opinion

What is Veterans Day? It’s a day to honor all veterans, regardless of the war they fought in. Originally called Armistice Day, it commemorated Nov. 11, 1918, the day “The Great War to End All Wars” — later renamed World War I — was over. If you’re a faithful reader, you know my particular lens is “Where are the women?” Most of the women who played pivotal roles in that ghastly conflict are rarely, if ever, mentioned. Who are some of these WWI MIA gals? Let’s start with three notables: Sophie, Duchess of Hohenberg; the U.S. coterie of “Silent Sentinels”; and Rep. Jeannette Rankin of Montana.

 

• Sophie, Duchess of Hohenberg — Sophie’s story reminds me of the perennial trick question, “Who’s buried in Grant’s tomb?” The answer’s obvious … except it’s not. Next time someone asks you that question, hit them back with: “Julia and Ulysses are buried there!” When it comes to the missing women of history, you often have to dig deeper. Conversely, I doubt if anyone will ever ask you, “Whose assassination started World War I?” If they do, you can say Austrian Archduke Franz Ferdinand and his wife, Duchess Sophie Hohenberg.

During their visit to Sarajevo, Duchess Hohenberg was assassinated along with her husband on that fateful day in 1914 while riding in a topless and horseless carriage. Sophie was the “hapless” wife of Franz Ferdinand. I couldn’t resist that groan-worthy play on words since Sophie was of a much lower rank than her husband, the heir presumptive to the Hapsburg throne. Sophie was a mere lady in waiting, their courtship was scandalous, and dear Franz was a fervent sort who wouldn’t give Sophie up. To marry, they had to agree not to pass the Hapsburg scepter to any of their issue.

Imagine: you’re riding along in a tense urban setting, you are with your husband, and suddenly a blast. You’ve been hit in the stomach by a bullet. Your husband is next. He leans over; his last words to you are, “Don’t die, Sophie. Stay alive for the children.”

Sophie was forbidden to attend most public appearances. Then, a change was made in the parade route due to an earlier bomb, causing the drivers to back up. While they were reversing, a young Bosnian, Gavrilo Princip, was sitting in a café not expecting to his enemies. He saw the couple from his window seat, grabbed his pistol, ran out, and shot both the Duchess and the Archduke. The couple died en route to the hospital. Her death — or even that she was there at all — is never mentioned. So, what is Sophie, chopped liver?

 

• The Silent Sentinels — President Woodrow Wilson had initially been against America entering the war, and mainly due to his wife Edith’s strong influence, also exceedingly against American women’s suffrage. Eventually, the United States joined the Great War in 1917 with the express purpose, as Wilson said, of saving democracy for Europe. For American women who could not participate in their own country’s democracy, the hypocrisy of that statement was too much to bear. Dozens of intrepid American suffragists, led by Alice Paul and Lucy Burns, could not remain silent any longer. They decided to picket the White House to bring attention to the issue; picketing the White House had never been done before. The picket signs read “Mr. President: What Will You Do for Woman Suffrage?” and “How Long Must Women Wait for Liberty?” The most gut-wrenching sign read, “It Is Unjust to Deny Women a Voice in Their Government When the Government is Conscripting Their Sons.” Indeed.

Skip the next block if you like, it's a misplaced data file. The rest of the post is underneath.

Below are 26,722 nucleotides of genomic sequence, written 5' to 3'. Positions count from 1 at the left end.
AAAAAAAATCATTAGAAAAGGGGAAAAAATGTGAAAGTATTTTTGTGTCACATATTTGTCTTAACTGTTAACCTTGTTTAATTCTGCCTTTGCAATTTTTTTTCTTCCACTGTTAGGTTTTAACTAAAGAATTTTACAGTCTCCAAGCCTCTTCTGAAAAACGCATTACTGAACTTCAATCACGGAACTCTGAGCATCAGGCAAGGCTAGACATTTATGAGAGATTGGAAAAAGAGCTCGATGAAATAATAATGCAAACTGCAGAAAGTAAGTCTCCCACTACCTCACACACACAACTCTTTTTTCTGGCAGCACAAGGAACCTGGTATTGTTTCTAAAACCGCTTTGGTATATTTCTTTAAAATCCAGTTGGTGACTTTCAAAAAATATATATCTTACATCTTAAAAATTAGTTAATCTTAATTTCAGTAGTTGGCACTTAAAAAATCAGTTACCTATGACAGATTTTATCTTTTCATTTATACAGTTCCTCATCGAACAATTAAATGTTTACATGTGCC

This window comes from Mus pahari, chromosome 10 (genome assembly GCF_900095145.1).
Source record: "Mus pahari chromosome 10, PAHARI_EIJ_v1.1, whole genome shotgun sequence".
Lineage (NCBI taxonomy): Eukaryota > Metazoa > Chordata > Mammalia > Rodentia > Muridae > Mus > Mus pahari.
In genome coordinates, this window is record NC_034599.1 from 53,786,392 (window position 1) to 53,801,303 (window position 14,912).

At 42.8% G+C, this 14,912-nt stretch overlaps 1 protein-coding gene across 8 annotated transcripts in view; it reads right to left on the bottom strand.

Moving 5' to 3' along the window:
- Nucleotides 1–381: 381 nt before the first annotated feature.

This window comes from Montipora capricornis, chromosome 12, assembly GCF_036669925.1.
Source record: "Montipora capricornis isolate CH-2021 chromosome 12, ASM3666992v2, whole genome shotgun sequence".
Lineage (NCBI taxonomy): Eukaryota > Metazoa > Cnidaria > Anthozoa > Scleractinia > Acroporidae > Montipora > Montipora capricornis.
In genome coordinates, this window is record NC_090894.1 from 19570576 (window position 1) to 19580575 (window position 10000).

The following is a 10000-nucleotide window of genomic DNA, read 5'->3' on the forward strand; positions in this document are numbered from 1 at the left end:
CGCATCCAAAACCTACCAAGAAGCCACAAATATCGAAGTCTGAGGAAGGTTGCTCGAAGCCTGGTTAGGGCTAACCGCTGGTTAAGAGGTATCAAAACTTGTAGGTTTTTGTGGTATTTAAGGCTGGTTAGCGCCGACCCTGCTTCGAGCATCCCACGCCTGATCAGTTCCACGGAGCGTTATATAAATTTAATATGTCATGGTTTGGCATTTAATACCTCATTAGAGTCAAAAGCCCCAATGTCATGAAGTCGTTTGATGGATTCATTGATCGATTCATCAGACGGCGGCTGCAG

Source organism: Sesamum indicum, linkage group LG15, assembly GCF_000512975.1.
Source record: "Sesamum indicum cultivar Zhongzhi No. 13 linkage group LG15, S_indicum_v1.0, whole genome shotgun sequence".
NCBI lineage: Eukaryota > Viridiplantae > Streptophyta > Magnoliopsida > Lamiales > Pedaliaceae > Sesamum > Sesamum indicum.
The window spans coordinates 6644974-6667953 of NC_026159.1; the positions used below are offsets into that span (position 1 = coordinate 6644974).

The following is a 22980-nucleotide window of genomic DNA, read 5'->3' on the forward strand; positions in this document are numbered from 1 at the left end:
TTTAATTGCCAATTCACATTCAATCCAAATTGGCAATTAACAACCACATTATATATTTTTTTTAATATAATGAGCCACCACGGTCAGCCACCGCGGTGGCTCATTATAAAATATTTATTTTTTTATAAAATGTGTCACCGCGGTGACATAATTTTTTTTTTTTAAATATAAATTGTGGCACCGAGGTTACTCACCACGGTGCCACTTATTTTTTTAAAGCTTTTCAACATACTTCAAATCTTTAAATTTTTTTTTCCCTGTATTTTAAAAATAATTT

• Jeannette Rankin — Finally, Rep. Jeannette Rankin of Montana is one of the most important unsung women of the World War I era. She was the first woman to hold federal office. As of 2021, Rep. Rankin is still the only female member of Congress from Montana! Consider this: Rankin was elected to the House of Representatives in 1916, four years before the ratification of the 19th Amendment, which codified women’s right to vote in the U.S. Constitution. Rankin won her seat before she could even vote for herself! She was elected again in 1940. It hurts me deeply that, while I was a freshman in college in Montana, she was still alive, and I didn’t know. Had I known about her, I would have done whatever it took to meet her.

Rankin is best known for being a lifelong pacifist. She voted against both world wars while a member of Congress and served two terms that coincided with the onset of two world wars. She also helped organize anti-Vietnam War demonstrations. It takes big ovaries to be anti-war at any time in our country’s history. Although she was proud of her pacifism, she famously said, “If I am remembered for no other act, I want to be remembered as the only woman who ever voted to give women the right to vote.”

Do me a favor: Every time we commemorate something, ask, “Where are the women?” They are there, but you must look for them.

 

Ellen Snortland has had a burning desire to write a gender column for decades. Contact her at authorbitebybite.com.